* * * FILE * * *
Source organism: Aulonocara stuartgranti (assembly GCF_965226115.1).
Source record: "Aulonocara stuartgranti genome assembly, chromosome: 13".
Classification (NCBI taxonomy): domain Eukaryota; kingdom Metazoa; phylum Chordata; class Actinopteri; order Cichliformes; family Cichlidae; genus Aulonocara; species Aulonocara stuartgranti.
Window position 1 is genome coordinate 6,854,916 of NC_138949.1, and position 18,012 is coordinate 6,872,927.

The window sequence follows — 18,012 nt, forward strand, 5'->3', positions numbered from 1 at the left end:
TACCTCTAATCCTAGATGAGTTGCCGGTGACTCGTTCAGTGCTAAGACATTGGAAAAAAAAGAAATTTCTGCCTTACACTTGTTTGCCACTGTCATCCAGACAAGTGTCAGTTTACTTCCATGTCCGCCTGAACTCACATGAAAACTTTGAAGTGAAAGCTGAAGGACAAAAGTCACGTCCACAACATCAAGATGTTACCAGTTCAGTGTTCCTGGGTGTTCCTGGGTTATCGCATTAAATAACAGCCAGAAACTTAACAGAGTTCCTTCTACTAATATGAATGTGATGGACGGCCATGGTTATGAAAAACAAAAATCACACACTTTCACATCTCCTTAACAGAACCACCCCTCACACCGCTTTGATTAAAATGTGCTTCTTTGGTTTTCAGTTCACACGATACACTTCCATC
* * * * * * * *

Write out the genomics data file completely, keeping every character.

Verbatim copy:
Source organism: Aulonocara stuartgranti (assembly GCF_965226115.1).
Source record: "Aulonocara stuartgranti genome assembly, chromosome: 13".
Classification (NCBI taxonomy): domain Eukaryota; kingdom Metazoa; phylum Chordata; class Actinopteri; order Cichliformes; family Cichlidae; genus Aulonocara; species Aulonocara stuartgranti.
Window position 1 is genome coordinate 6,854,916 of NC_138949.1, and position 18,012 is coordinate 6,872,927.

The window sequence follows — 18,012 nt, forward strand, 5'->3', positions numbered from 1 at the left end:
TACCTCTAATCCTAGATGAGTTGCCGGTGACTCGTTCAGTGCTAAGACATTGGAAAAAAAAGAAATTTCTGCCTTACACTTGTTTGCCACTGTCATCCAGACAAGTGTCAGTTTACTTCCATGTCCGCCTGAACTCACATGAAAACTTTGAAGTGAAAGCTGAAGGACAAAAGTCACGTCCACAACATCAAGATGTTACCAGTTCAGTGTTCCTGGGTGTTCCTGGGTTATCGCATTAAATAACAGCCAGAAACTTAACAGAGTTCCTTCTACTAATATGAATGTGATGGACGGCCATGGTTATGAAAAACAAAAATCACACACTTTCACATCTCCTTAACAGAACCACCCCTCACACCGCTTTGATTAAAATGTGCTTCTTTGGTTTTCAGTTCACACGATACACTTCCATC